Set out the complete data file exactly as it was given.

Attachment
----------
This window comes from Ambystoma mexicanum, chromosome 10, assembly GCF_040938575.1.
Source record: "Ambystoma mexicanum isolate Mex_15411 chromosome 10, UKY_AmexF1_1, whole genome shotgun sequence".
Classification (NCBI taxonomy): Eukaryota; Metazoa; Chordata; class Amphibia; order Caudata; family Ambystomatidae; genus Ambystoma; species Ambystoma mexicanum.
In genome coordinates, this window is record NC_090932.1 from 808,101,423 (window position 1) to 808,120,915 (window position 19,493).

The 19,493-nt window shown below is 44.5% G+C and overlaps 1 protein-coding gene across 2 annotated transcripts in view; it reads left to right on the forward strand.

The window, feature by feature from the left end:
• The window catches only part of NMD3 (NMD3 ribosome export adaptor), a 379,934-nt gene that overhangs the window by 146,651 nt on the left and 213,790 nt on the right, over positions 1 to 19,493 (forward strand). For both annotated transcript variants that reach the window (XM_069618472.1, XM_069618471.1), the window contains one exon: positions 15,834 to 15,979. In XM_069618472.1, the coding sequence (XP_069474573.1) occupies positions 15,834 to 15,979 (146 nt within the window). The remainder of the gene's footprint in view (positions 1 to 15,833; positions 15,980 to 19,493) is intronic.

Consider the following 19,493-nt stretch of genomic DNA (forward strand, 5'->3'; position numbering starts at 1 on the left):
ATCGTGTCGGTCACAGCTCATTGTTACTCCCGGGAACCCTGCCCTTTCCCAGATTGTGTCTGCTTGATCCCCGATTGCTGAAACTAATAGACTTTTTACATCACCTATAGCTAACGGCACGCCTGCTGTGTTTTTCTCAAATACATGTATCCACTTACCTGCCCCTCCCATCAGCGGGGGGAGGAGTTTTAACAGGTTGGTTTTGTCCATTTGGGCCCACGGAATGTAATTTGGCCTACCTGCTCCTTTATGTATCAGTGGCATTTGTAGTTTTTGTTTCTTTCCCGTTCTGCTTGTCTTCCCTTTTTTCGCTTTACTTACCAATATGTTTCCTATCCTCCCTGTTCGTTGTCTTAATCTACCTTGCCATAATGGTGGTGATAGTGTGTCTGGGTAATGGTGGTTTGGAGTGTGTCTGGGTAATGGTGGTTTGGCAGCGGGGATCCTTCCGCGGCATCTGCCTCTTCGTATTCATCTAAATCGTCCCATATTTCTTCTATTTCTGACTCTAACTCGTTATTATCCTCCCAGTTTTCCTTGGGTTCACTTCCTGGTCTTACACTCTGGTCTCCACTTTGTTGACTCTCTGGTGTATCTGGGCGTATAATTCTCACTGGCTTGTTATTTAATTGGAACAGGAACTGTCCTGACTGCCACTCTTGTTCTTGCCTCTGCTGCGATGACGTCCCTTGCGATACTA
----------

This window comes from Ambystoma mexicanum, chromosome 10, assembly GCF_040938575.1.
Source record: "Ambystoma mexicanum isolate Mex_15411 chromosome 10, UKY_AmexF1_1, whole genome shotgun sequence".
Classification (NCBI taxonomy): Eukaryota; Metazoa; Chordata; class Amphibia; order Caudata; family Ambystomatidae; genus Ambystoma; species Ambystoma mexicanum.
In genome coordinates, this window is record NC_090932.1 from 808,101,423 (window position 1) to 808,120,915 (window position 19,493).

The 19,493-nt window shown below is 44.5% G+C and overlaps 1 protein-coding gene across 2 annotated transcripts in view; it reads left to right on the forward strand.

The window, feature by feature from the left end:
• The window catches only part of NMD3 (NMD3 ribosome export adaptor), a 379,934-nt gene that overhangs the window by 146,651 nt on the left and 213,790 nt on the right, over positions 1 to 19,493 (forward strand). For both annotated transcript variants that reach the window (XM_069618472.1, XM_069618471.1), the window contains one exon: positions 15,834 to 15,979. In XM_069618472.1, the coding sequence (XP_069474573.1) occupies positions 15,834 to 15,979 (146 nt within the window). The remainder of the gene's footprint in view (positions 1 to 15,833; positions 15,980 to 19,493) is intronic.

Consider the following 19,493-nt stretch of genomic DNA (forward strand, 5'->3'; position numbering starts at 1 on the left):
ATCGTGTCGGTCACAGCTCATTGTTACTCCCGGGAACCCTGCCCTTTCCCAGATTGTGTCTGCTTGATCCCCGATTGCTGAAACTAATAGACTTTTTACATCACCTATAGCTAACGGCACGCCTGCTGTGTTTTTCTCAAATACATGTATCCACTTACCTGCCCCTCCCATCAGCGGGGGGAGGAGTTTTAACAGGTTGGTTTTGTCCATTTGGGCCCACGGAATGTAATTTGGCCTACCTGCTCCTTTATGTATCAGTGGCATTTGTAGTTTTTGTTTCTTTCCCGTTCTGCTTGTCTTCCCTTTTTTCGCTTTACTTACCAATATGTTTCCTATCCTCCCTGTTCGTTGTCTTAATCTACCTTGCCATAATGGTGGTGATAGTGTGTCTGGGTAATGGTGGTTTGGAGTGTGTCTGGGTAATGGTGGTTTGGCAGCGGGGATCCTTCCGCGGCATCTGCCTCTTCGTATTCATCTAAATCGTCCCATATTTCTTCTATTTCTGACTCTAACTCGTTATTATCCTCCCAGTTTTCCTTGGGTTCACTTCCTGGTCTTACACTCTGGTCTCCACTTTGTTGACTCTCTGGTGTATCTGGGCGTATAATTCTCACTGGCTTGTTATTTAATTGGAACAGGAACTGTCCTGACTGCCACTCTTGTTCTTGCCTCTGCTGCGATGACGTCCCTTGCGATACTA